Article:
UPDATE: Senate Democrats failed to achieve cloture and thus prevent a filibuster on the legislation. Sen. Tom Coburn (R-OK) led the opposition to the bill, arguing that the nation's debt overrode its obligations to help veterans get jobs, and only 5 Republicans voted to proceed with the debate, leaving Democrats two votes short of the 60 required to block a threatened Republican filibuster.
Veterans groups and Democrats are urging Republican senators to put political bickering aside and stop blocking a bill which would help offset high unemployment rates among veterans.
Senators were due to vote on Wednesday on the bill which would cost $1bn over five years to help veterans find employment in public work projects and as police officers and firefighters. It gives priority to the newest generation of veterans, post-9/11, whose employment prospects are almost three percentage points below the national average.
Minutes before the vote, Patty Murray, the Democratic senator who introduced the bill, gave an impassioned speech from the floor, asking for unity to pass the bill which she said "should not be killed by procedural games".
She said "I urge my colleagues to join with us in waiving this point of order. To join with us in telling our veterans that we are not done investing in their care and benefits – not by a long shot."
She said that a vote for the point of order proposed by the Republicans sent a message to veterans telling them: "We have spent enough on our veterans." It would have a long-lasting impact, she said, not only to kill their ability to pass the bill but would also affect other veteran bills to improve mental health care access and to allow those who had lost the ability to have children access to fertility services.
She added: "Join with us in moving forward with a bill that is paid for, that won't add to our deficit, and that shouldn't be killed by procedural games.Join with us in putting veterans above political obstruction, and back to work."
The vote, postponed from last week because of Republican manoeuvres, is the latest in a series of measures to delay the bill, as members of the House prepare to leave Washington to campaign on their re-election.
Such political battles over legislation are not unusual within the current, polarised Congress. The 112th Congress is on course to break records for the least productive body on a generation, passing only 173 laws, below the 906 enacted in what President Harry Truman referred to as the "Do Nothing" Congress in 1947-8 according to the New York Times.
But supporters of the veterans bill say the delays in a measure which has bipartisan support, which has been widely rewritten to include Republican amendments and which would benefit those who have risked their lives for the nation, mark a new low for those who have sought to delay it.
Democrats and veterans' groups say the bill's costs are fully offset and have accused some Republicans of playing partisan politics at the expense of helping military personnel who struggle to regain employment when they return from deployment.
Ramsay Sulayman, of Iraq and Afghanistan Veterans of America, said he was saddened to see "a very small group of people that are standing for principle to block the bill from even coming to a vote" on an issue which he said had seen a strong spirit of bipartisan support.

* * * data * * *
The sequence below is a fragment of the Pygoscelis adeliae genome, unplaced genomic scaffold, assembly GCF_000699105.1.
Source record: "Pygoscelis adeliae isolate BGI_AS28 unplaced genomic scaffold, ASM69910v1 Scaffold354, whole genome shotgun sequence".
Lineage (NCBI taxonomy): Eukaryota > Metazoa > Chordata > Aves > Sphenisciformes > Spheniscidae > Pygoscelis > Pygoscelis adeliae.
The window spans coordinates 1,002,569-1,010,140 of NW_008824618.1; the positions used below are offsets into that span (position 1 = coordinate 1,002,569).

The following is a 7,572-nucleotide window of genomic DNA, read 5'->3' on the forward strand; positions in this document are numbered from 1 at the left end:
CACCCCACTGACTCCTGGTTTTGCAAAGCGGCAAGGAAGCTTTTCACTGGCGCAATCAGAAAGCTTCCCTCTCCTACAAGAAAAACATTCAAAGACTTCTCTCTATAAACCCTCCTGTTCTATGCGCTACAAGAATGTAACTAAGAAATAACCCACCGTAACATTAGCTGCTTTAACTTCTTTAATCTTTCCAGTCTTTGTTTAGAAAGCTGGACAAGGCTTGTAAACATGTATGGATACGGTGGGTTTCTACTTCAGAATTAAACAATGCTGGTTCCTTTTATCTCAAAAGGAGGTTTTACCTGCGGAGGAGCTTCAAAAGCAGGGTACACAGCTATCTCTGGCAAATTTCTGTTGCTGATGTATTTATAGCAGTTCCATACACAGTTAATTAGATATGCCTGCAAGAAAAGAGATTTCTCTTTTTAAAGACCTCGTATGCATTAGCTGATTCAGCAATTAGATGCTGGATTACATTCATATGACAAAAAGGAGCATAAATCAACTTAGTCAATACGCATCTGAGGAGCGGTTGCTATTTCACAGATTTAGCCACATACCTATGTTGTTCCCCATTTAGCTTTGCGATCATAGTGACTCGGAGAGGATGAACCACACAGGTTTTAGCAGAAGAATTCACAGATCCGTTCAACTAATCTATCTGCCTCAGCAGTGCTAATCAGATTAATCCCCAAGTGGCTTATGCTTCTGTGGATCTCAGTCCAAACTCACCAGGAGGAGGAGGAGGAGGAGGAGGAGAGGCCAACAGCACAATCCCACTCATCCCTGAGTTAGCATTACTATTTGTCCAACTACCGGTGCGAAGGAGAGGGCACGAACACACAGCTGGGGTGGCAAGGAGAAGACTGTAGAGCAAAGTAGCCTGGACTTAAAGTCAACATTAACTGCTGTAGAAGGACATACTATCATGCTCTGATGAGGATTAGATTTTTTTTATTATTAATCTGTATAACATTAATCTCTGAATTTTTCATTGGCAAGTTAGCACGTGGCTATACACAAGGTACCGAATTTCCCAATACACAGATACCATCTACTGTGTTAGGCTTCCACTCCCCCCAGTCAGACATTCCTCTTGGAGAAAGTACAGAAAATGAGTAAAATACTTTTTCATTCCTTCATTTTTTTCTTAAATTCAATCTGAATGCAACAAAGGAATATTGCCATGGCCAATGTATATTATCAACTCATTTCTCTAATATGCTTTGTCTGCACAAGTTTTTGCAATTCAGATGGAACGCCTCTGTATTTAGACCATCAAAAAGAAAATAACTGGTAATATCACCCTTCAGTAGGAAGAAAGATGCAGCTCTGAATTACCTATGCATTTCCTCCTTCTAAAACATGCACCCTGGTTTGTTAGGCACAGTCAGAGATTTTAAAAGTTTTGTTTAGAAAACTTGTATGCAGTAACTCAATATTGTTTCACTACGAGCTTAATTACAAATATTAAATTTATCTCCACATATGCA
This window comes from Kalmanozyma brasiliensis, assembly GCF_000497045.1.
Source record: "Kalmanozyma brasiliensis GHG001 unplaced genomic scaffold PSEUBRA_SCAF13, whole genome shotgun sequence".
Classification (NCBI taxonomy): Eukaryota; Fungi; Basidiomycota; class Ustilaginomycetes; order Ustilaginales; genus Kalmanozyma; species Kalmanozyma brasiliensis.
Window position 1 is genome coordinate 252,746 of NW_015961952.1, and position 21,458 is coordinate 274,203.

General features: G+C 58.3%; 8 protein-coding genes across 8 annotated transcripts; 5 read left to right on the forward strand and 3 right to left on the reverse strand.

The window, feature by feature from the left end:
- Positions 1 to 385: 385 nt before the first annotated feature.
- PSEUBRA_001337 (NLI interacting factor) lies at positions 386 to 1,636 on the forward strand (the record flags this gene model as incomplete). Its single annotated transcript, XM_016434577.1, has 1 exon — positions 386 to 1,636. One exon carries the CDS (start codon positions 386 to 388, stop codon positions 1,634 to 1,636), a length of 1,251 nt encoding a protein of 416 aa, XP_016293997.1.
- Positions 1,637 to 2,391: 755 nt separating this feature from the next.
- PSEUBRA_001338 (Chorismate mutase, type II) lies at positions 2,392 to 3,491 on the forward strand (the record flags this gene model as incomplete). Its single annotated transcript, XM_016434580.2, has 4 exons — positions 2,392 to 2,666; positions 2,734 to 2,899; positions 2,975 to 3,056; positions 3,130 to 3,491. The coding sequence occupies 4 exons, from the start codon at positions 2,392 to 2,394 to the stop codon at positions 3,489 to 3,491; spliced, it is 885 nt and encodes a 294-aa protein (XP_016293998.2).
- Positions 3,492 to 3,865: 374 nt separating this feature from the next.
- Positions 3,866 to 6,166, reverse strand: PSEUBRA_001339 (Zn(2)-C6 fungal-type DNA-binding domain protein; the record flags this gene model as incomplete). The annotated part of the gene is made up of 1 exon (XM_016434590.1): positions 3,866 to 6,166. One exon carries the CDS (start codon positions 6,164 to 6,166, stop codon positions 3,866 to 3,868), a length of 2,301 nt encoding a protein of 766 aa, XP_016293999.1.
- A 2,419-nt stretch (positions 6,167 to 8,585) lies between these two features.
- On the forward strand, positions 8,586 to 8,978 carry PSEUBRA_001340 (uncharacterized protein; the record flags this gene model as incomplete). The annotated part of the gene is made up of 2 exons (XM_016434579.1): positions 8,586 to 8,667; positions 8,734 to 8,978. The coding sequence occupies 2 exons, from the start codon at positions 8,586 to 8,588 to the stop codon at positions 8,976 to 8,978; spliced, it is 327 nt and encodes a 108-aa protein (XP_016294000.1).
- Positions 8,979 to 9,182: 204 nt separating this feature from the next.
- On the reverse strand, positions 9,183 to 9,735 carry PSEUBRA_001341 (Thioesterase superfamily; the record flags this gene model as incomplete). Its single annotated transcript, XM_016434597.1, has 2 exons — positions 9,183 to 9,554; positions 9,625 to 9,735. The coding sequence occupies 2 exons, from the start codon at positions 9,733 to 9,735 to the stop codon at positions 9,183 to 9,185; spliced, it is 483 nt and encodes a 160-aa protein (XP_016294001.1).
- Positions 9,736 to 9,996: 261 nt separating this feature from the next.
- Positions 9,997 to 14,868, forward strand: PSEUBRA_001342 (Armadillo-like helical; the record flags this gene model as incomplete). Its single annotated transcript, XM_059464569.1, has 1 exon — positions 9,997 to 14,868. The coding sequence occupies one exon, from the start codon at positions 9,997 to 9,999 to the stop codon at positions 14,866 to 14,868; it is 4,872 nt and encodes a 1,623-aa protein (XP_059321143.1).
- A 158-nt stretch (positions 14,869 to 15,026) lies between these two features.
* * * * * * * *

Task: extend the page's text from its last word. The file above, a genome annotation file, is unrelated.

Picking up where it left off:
"That's what we object to" said Sulayman. "If people say 'We don't like the bill' and stand up and get up and vote and go on the record … that is different. It's sad to see a few people holding a bill to hostage."
Sulayman, a marine corp veteran and reservist, said it appeals to a "vast majority of the Senate who would want to get it on the floor".
"Veterans employment was 10.9% in August. It is bad for everyone but there continues to be a disparity for veterans."
The jobs bill is based on a proposal in President Barack Obama's state of the union address in January.
Matt McAlvanah, a spokesman for Murray, said: "Patty Murray's position is that, with unemployment of young veterans close to 20% and veterans suicide continuing to be epidemic, we cannot put a price on the amount of care we're working to provide veterans."
The Democrat-sponsored bill has already been extensively rewritten to include amendments by Republicans and has bipartisan support. Eight of the 12 provisions in the bill were Republican originated ideas.
Democrats need 60 votes to waive the budget point of order and allow the bill to progress.
There are 51 Democrats and two independents likely to vote in its favour. Democrats have also pinned their hopes on a number of Republicans who are strong supporters of veteran issues, including senators Scott Brown, who serves on the US Senate committee on veterans' affairs, and Dean Heller of Nevada, who has introduced two bills to help veterans.
Harry Reid, the majority leader of the Senate, said the bill had met "one Republican stall tactic after another", in a post to his Twitter account last week. He said the delaying tactics marked a "new low" for Republicans.
Jeff Sessions, the Senate budget committee ranking member, said he objected to the bill on the grounds it would increase the veterans affairs department budget and would blow though the spending cap lawmakers agreed last year.
Democrats argue the bills costs are already covered by plans to collect more than half a billion in unpaid taxes over the next five years, according to the Washington Examiner.
The bill was held up in the Senate last week after filibustering by Rand Paul, the Republican senator from Kentucky, to gain support for a Pakistani doctor who helped locate Osama Bin Laden.
Paul has promised to block Senate action until the doctor, Shakil Afridi, is released from jail. The Pakistani government has said it will not release him. Paul has also called on the Obama administration to cut foreign aid to Pakistan until Afridi is released.